Re: Author's final draft and citing

From: Stevan Harnad <amsciforum_at_GMAIL.COM>
Date: Mon, 22 Sep 2008 07:15:44 -0400

On 22-Sep-08, at 2:24 AM, S Nieminen wrote:

      How have your academics reacted to the fact that it is
      often the un-paginated author's version that needs to be
      put in the repository instead of the pretty publisher's

This question has come up many, many

Also in the EPrints Self-Archiving FAQ:

The short reply is that OA is intended for those would-be users who
cannot afford access to the publisher's proprietary version. For
them, the author's final, revised, peer-reviewed draft (postprint) is
a godsend. They can use it, and cite the published version (whose
metadata and link appears with the OA postprint) . Quotes and
excerpts can be specified by section heading and paragraph number
instead of page number.

      I'm having to speak to a number of people shortly and
      this will come up more and more. Some research staff are
      worried that [1]  the draft does not "look good" or that
      [2] they won't get cited from [3] papers that have not
      page numbers  [4] etc.

      [1] The right answer to "does not 'look good'" question
      is: 'Compare that to the look of a page that says "access
      denied" for all those would-be users whose cannot paid
      afford access to the publisher's version.' (As to those
      whose institutions have licensed access to the
      publisher's version: they are not the ones who need OA to
      that particular journal and article, and the link from
      the "looks-bad" postprint to the publisher's version will
      be there for them.)

      [2] Access-denied users use the postprint and cite the
      canonical published work. (They should also include the
      postprint URL in their citations, so other access-denied
      users can access cited work, and see what the citing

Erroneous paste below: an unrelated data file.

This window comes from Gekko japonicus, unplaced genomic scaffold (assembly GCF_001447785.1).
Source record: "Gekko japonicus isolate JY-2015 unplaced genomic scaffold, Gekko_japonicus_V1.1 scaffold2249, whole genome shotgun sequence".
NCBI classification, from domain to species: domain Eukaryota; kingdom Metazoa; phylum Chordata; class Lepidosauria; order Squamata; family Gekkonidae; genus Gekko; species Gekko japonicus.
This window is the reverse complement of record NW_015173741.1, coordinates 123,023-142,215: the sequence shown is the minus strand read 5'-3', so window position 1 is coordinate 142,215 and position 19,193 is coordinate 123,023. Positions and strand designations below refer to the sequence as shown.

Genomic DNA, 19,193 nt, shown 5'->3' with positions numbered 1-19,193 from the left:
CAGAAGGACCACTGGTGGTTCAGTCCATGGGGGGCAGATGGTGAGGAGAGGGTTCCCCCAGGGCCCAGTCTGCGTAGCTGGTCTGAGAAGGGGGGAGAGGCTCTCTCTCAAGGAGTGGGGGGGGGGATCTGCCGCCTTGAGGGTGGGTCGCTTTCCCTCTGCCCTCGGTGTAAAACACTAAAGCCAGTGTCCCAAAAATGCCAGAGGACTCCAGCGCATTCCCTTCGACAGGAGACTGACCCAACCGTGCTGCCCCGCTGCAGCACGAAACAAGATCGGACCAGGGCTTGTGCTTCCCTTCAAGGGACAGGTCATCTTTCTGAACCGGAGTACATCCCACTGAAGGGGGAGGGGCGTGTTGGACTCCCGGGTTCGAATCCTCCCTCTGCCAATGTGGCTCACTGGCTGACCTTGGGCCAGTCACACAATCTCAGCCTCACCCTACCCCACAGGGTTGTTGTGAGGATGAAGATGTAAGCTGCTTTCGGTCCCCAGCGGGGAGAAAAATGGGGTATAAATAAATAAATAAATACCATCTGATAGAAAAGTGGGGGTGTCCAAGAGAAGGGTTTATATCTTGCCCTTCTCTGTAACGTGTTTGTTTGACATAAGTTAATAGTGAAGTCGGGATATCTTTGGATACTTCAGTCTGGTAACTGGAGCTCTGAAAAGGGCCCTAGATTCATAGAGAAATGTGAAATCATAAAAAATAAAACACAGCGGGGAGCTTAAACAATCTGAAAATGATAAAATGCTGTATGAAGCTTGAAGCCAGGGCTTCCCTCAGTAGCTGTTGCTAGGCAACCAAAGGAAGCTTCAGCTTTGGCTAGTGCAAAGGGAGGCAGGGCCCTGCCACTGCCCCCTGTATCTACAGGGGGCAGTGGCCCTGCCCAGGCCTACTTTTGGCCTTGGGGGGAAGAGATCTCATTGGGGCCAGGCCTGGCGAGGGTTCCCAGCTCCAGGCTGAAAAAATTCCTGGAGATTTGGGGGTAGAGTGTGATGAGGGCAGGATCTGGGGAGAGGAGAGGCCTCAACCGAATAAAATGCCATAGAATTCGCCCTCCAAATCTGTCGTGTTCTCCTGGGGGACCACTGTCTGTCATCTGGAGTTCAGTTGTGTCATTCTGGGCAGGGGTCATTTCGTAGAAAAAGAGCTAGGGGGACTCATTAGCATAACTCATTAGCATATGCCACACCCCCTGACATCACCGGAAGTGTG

author saw.)

      [3] In quoting, cite section-heading and paragraph number
      instead of page number. (That practice is optimal,
      self-contained, universal, and will supersede arbitrary,
      papyrocentric, obsolescent pagination anyway.)

      [4] What are the "etc."? Chances are they are all covered

      Research seems to show a great increase in number of
      downloads for OA papers, however, are author draft
      versions getting cited more? How would this happen? Do
      people read the draft paper and THEN chase up the
      published version whether freely available or not?

      (a) Unrefereed preprints are only cited as such until the
      peer-reviewed postprint, accepted for publication, is

      (b) OA officially begins with that postprint.

      (c) As of that moment, one cites the published version,
      not the self-archived version, which is not a publication
      but a means of accessing the content of the publication.

      (d) The postprint, being accepted, immediately includes
      the journal name in its metadata (as "in press," if
      the year, volume, issue and page-span are not yet known).

      (e) The year, volume, issue and page-span are added to
      the postprint's metadata as soon as they are available.

      (f) The postprint is linked to the publisher's
      proprietary version as soon as it is available.

      (g) Whenever the article is cited by the author or a
      user, the link to the OA version should be part of the

I hope this answers your questions, and provides you with the
information to be conveyed to your authors, when they raise the very
same questions.

Stevan Harnad
Received on Mon Sep 22 2008 - 12:21:37 BST

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